Jun 30, 2013 News Comments Off on Passionate trade unionist, Ram Mangru, is a ‘Special Person’
“I served fearlessly and I was very vocal on issues that affected my fellow workers. I did not compromise for one moment what rights a worker should get. I stood up for what I believed was right and that’s how I built a reputation within the trade union movement.”
By Leon Suseran
It was veteran trade unionist, Mr. Norman Semple, who, while visiting the Port Mourant Hospital several decades ago, noticed an ordinary, young porter and saw what no one else saw—a talented, promising, trade unionist in the making. From that day, Semple nurtured Ram Mangru and shaped him into the vocal, outspoken and dedicated representative of public servants in Guyana — Berbice more particularly.
Today, Mangru is the Guyana Public Service Union (GPSU)’s senior representative for Regions 5 and 6 and to date, he has given more than 37 years to the trade union movement in this country.
Mangru has been a fearless voice throughout his career, regardless of the government of the day. He played an important role in mobilizing workers during the 60-day strike in Berbice in 1999.
He was born at Bound Yard, Port Mourant, on February 9, 1949 to Plantation Immigrants, Mangru and Bhudnie. Bound Yard, as the name states, was a slum area with logies where East Indian immigrants and labourers were essentially “bound to live the rest of their lives”.
Mangru reflected on life in those simple days, where the toilets were built over trenches.
“Life in Bound Yard was quiet, and people used to live in logies and estate shacks…The place was not properly developed.”
Living conditions were deplorable; as a result, the residents were forced to move to Tain Settlement not too far away. This was mandated by the sanitary inspectors who deplored the surroundings of Bound Yard.
Ram Mangru attended Tain Primary School after which he attended Corentyne Comprehensive High and attained 3 subjects at the GCE ‘O’ Level in 1968. Due to the tough times and not being able to acquire jobs, young Ram then joined the Johns/Port Mourant Neighbourhood Democratic Council (NDC) as a Clerk (earning $70 per month), and spent two years there. He then started to work at the Port Mourant Hospital as a porter, where his pay more than doubled ($160 per month). It was there where his trade union skills were recognized and he was asked to build and nurture these skills.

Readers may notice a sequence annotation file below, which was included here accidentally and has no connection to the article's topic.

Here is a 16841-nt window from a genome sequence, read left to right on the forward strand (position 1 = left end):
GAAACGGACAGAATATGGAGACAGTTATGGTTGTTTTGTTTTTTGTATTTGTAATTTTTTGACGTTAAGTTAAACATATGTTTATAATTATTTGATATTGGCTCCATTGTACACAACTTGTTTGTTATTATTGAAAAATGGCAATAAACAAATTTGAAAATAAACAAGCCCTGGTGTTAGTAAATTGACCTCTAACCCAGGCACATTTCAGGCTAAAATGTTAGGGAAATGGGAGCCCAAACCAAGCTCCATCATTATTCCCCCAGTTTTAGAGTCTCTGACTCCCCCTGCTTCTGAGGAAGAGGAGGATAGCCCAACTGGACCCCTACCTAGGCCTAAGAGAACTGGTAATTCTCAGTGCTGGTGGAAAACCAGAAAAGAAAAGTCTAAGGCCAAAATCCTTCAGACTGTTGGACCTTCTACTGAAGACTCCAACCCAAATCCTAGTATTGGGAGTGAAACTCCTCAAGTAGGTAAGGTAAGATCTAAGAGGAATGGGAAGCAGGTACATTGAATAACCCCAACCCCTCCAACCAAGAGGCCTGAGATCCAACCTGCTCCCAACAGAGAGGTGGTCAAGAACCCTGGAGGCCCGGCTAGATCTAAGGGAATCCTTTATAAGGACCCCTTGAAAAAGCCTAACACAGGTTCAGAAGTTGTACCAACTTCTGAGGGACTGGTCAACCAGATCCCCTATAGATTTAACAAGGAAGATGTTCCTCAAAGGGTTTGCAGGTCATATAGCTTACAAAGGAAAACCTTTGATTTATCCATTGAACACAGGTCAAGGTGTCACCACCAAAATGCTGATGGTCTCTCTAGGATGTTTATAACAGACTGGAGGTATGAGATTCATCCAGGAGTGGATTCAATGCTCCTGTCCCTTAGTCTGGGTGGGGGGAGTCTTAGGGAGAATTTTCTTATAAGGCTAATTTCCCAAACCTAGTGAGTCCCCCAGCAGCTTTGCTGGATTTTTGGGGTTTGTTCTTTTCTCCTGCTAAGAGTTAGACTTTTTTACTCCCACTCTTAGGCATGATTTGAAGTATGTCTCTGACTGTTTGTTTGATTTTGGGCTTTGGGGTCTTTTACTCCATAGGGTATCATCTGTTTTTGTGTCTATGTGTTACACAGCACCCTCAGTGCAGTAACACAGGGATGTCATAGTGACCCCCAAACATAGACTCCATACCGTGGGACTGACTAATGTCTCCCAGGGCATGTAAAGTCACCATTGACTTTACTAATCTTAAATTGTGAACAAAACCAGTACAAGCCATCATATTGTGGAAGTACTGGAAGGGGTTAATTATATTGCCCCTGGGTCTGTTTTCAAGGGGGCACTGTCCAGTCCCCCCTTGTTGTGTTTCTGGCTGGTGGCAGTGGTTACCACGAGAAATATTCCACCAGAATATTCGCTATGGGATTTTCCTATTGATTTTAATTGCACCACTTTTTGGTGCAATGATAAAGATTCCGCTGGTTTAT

He recalled a visit to the hospital one day to attend a union meeting in 1976 by then President of the union, Mr. Norman Semple.
“He spotted me as being a talented person so he advised his other colleagues to expose me to training.”
Mangru said that Semple told him that he could make a great contribution to the trade union. He was then exposed to a plethora of training initiatives in the areas of shop steward, rank and file, and Branch Officer.
“I was trained in various leadership seminars from time to time and while I was in the movement then at the hospital. I became a member of the People’s National Congress (PNC) and continued with my trade union activities, being very active at the branch levels.
Mr. Semple was a mentor to me and he actually put me into the limelight. He has done a great favour to me and spotted me with the talent.”
Mangru added that the “talent” included speaking out for workers’ rights, “…and you speak out for the wrong things you see happening, because in those days, in the ‘70s, things were not as good as we would have liked them to be, and being in that calibre, he (Semple) recognized it.”
Mangru received training at the old GPSU office in Berbice where he participated in seminars. He also attended Georgetown training in Industrial Relations, etc., from 1975 onwards.